Hurricane Florence is blasting toward the Carolinas, carrying sustained winds of up to 130 mph and the threat of “life-threatening storm surge and rainfall,” the National Hurricane Center says.
A hurricane warning – meaning hurricane conditions are expected within 36 hours — is in effect for a long stretch of the coast, from the Santee River in South Carolina to Duck, N.C., which is part of the Outer Banks.
Hurricane conditions will likely hit the area around North Carolina’s southern coast on Friday, but tropical storm conditions will arrive on Thursday, according to the hurricane center.
“Disaster is at the doorstep and is coming in,” North Carolina Gov. Roy Cooper said. “If you are on the coast, there is still time to get out safely.”
The time to prepare for the storm is almost over, he said.
Shortly before 11 a.m. ET, Florence was 485 miles southeast of Wilmington, N.C., moving northwest at 15 mph, the National Hurricane Center says.
The threat has sparked a rush of evacuation efforts in South Carolina and North Carolina, with more than a million people urged to get out of Florence’s way. Governors of those states have already declared states of emergency, as have the governors of Virginia and Maryland.
Forecasters have adjusted Hurricane Florence’s projected path, saying that after it makes landfall, it is likely to take a more southerly route than expected. Rather than pushing up toward western Virginia, the storm’s center is now predicted to move across the middle of South Carolina.
For a swath of the North Carolina shore from Cape Fear to Cape Lookout, the storm surge could range from 9-13 feet, the NHC said. In Myrtle Beach, S.C., and nearby areas, the surge could hit 6-9 feet.
“An Air Force Reserve Hurricane Hunter aircraft that was in the hurricane until just after midnight” recorded a wind gust of around 150 mph, according to the hurricane center. Florence is currently heading for ocean water with surface temperatures of around 85 degrees, meaning it will likely strengthen on its way to the East Coast.
Even with some weakening that’s predicted just before it makes landfall, the storm “is expected to remain a dangerous major hurricane as it approaches the coastline,” the hurricane center said.
Satellite images show the storm has maintained a distinct eye and is well organized. Its maximum sustained winds are expected to top 145 mph before losing some steam near the coast. Current forecasts call for Florence to be at least a Category 3 storm when it arrives at the Carolinas.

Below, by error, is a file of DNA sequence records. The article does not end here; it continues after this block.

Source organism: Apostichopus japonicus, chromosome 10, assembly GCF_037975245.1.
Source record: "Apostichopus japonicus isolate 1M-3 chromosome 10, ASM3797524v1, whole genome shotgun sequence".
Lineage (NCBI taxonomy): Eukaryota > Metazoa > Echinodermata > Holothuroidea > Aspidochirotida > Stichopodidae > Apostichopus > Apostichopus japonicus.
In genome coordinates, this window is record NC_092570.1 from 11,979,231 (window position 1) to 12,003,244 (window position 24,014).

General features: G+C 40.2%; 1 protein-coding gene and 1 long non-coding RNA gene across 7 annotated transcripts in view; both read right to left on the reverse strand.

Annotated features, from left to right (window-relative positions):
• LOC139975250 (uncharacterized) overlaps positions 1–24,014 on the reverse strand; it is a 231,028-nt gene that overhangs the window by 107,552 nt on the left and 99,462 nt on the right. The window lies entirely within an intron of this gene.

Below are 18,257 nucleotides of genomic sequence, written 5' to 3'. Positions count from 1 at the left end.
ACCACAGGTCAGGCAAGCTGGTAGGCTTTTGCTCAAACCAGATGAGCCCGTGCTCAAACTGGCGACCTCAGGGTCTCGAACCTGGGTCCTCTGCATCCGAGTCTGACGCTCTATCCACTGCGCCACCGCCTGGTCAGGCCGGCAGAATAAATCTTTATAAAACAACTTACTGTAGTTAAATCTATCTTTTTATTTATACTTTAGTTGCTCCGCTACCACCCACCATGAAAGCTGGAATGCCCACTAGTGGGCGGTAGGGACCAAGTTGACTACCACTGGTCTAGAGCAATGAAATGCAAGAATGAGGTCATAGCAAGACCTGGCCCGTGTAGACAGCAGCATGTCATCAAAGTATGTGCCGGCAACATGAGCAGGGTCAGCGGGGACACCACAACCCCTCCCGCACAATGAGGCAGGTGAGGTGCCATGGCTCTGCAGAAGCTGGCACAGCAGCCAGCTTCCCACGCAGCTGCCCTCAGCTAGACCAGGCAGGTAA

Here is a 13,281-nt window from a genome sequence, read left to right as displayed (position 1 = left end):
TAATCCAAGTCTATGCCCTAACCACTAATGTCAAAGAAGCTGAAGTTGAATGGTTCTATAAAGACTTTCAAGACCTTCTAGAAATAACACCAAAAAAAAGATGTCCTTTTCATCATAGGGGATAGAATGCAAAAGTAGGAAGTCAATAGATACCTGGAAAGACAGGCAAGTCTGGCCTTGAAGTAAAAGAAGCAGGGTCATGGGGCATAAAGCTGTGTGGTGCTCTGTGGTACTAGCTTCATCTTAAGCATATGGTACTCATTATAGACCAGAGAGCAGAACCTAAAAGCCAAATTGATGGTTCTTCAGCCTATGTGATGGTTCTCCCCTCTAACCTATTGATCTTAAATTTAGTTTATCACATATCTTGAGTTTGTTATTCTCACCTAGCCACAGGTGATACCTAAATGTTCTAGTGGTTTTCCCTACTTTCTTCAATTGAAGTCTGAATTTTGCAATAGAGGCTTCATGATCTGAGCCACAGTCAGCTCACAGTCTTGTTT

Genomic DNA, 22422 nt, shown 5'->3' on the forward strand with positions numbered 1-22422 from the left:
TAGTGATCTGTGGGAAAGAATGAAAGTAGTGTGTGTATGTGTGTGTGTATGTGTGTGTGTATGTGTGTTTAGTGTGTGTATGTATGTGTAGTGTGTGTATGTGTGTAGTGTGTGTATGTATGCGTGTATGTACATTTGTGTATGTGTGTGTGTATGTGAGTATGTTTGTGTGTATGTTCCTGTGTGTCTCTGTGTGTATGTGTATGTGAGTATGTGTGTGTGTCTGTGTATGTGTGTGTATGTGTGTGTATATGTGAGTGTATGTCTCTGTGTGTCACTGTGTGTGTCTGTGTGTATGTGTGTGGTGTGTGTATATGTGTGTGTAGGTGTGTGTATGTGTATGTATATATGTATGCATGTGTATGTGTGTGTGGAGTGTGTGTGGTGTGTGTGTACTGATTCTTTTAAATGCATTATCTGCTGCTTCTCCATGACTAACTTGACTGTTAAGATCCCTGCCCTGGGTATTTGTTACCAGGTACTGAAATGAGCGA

“Rather than a very narrow and intense band of winds, the winds are slightly weaker – but [they] cover a much larger area,” the NHC’s senior hurricane specialist Stacy Stewart said on Wednesday. “So Florence is kind of spreading out, becoming a much larger, more stable hurricane.”
Florence is predicted to turn more toward the northwest by this afternoon and through Thursday — but then it’s expected to head more west-northwest, and stall a bit over the Carolinas. As the hurricane center says, “Florence is expected to slow down considerably by late Thursday into Friday, and move slowly through early Saturday.”
The slow movement, combined with the massive amount of moisture this storm holds, will bring dangerous rains — from 20 to 30 inches in coastal North Carolina, with 40 inches possible in isolated areas, the weather service says. In South Carolina and inland parts of North Carolina, 5 to 10 inches of rain could fall, with 20 inches possible in some areas.
“This rainfall would produce catastrophic flash flooding and significant river flooding,” the hurricane center says.
On Wednesday morning, Florence was extending hurricane-force winds extend outward up to 70 miles from its center, with tropical storm-force winds up to 175 miles outward. With that much size and strength, even a glancing blow from Florence could be devastating – something forecasters stressed as they noted the shift in Florence’s predicted track.
“Just because we have a landfall to your south, that doesn’t mean you’re out of the woods, because the winds are huge around this system,” NHC Director Ken Graham said, pointing out the wide risk of flooding.
To back up that point, Graham cited a sobering statistic: “50 percent of the fatalities in these tropical systems is the storm surge — and that’s not just along the coast. It goes well inland.”
Another 25 percent of deaths are related to rain, he said.
Source: NPR News